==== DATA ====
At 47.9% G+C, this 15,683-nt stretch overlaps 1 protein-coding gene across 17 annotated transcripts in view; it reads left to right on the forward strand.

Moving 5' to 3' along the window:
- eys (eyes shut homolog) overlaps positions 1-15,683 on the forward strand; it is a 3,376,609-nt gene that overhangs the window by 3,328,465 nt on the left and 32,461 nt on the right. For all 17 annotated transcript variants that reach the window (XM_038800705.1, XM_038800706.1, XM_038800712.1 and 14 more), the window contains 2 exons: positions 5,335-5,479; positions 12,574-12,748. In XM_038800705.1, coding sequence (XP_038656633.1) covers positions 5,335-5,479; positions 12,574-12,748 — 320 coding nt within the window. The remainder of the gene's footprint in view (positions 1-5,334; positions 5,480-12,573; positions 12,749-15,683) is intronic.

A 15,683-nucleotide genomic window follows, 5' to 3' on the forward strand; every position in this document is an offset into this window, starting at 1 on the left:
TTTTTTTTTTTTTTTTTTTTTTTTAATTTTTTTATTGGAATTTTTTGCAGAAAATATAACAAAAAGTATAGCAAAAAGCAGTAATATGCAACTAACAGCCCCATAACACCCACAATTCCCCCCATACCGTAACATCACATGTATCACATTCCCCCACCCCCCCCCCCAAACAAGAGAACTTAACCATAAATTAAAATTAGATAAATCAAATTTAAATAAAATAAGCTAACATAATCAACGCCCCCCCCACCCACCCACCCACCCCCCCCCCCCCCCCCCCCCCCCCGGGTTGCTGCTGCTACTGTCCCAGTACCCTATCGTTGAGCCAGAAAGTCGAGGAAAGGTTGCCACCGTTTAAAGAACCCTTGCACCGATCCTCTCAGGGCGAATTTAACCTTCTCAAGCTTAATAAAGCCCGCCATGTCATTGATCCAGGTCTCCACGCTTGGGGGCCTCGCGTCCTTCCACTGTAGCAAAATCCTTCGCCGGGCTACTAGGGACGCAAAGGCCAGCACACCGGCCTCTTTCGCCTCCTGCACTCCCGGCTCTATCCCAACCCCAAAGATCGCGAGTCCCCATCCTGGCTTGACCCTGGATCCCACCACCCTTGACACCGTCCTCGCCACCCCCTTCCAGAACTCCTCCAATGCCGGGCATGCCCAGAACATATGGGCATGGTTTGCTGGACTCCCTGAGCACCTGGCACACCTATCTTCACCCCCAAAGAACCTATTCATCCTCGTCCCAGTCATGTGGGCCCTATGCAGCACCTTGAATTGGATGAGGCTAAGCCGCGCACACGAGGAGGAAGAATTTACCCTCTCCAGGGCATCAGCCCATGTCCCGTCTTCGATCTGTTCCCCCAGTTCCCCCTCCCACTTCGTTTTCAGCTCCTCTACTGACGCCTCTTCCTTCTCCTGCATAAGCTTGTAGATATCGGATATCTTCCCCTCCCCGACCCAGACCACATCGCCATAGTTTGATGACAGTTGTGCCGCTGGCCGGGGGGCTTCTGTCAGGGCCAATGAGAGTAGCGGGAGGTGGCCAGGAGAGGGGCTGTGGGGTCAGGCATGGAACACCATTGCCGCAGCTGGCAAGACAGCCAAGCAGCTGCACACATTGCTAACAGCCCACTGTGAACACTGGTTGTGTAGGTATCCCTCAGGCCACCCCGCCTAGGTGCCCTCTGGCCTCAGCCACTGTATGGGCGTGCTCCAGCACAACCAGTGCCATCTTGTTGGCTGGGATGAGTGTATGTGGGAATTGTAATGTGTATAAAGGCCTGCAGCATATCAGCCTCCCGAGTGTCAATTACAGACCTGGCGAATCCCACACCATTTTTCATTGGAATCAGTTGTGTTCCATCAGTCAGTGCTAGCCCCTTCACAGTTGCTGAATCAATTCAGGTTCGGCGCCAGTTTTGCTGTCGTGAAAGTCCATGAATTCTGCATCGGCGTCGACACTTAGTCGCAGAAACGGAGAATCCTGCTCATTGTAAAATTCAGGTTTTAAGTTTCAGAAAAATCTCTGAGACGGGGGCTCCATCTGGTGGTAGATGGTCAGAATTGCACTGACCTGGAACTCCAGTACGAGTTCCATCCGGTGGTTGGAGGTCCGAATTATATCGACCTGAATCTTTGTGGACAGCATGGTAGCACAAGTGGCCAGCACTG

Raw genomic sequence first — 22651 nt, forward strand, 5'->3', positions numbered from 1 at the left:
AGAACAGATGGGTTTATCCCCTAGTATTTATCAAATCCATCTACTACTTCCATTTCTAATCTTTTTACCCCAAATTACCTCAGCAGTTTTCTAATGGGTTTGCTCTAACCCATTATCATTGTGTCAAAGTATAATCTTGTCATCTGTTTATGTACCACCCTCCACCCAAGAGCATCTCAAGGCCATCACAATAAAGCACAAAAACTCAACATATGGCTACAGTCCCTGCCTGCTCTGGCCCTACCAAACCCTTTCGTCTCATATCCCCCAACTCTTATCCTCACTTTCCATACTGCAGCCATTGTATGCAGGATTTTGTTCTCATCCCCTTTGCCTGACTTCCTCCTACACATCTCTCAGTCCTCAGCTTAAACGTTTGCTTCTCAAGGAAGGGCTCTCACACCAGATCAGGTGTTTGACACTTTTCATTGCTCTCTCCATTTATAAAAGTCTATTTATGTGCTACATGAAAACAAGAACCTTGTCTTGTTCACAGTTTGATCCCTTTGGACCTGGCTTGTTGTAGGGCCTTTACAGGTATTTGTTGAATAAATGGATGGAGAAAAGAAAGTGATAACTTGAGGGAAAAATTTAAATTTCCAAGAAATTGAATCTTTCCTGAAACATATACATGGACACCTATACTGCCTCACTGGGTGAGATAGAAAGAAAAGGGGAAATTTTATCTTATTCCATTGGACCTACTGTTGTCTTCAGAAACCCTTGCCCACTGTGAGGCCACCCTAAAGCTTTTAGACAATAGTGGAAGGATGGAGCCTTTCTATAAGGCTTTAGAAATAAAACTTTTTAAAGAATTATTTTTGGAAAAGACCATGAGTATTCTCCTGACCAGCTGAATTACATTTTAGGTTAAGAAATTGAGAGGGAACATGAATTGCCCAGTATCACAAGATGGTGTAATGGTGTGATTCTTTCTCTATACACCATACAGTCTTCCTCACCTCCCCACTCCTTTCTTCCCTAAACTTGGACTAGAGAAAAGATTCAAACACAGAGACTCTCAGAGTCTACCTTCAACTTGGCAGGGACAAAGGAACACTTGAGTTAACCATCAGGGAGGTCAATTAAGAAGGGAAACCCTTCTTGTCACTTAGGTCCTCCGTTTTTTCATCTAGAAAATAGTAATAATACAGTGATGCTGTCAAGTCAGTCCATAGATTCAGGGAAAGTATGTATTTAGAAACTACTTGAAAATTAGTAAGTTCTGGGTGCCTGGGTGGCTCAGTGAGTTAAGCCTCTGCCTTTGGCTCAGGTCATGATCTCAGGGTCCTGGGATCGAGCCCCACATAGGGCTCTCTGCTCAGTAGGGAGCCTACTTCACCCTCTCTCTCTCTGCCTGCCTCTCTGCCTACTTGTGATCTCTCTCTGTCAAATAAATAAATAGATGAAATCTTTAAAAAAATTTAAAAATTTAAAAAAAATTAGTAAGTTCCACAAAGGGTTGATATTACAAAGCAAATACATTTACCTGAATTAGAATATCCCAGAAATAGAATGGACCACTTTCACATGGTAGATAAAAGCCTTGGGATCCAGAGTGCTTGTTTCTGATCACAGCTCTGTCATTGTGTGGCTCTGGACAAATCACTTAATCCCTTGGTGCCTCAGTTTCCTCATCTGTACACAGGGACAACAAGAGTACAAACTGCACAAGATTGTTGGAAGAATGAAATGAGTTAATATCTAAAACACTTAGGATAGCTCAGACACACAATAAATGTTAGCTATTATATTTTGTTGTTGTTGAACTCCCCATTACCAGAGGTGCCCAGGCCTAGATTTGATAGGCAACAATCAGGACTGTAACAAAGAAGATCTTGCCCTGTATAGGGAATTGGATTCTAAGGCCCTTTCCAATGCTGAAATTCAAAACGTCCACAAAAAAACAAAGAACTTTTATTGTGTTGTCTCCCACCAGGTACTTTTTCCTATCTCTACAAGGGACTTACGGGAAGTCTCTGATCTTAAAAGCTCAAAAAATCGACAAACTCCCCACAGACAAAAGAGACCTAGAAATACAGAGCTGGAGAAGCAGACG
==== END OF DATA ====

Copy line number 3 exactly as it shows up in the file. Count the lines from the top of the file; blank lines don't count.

- eys (eyes shut homolog) overlaps positions 1-15,683 on the forward strand; it is a 3,376,609-nt gene that overhangs the window by 3,328,465 nt on the left and 32,461 nt on the right. For all 17 annotated transcript variants that reach the window (XM_038800705.1, XM_038800706.1, XM_038800712.1 and 14 more), the window contains 2 exons: positions 5,335-5,479; positions 12,574-12,748. In XM_038800705.1, coding sequence (XP_038656633.1) covers positions 5,335-5,479; positions 12,574-12,748 — 320 coding nt within the window. The remainder of the gene's footprint in view (positions 1-5,334; positions 5,480-12,573; positions 12,749-15,683) is intronic.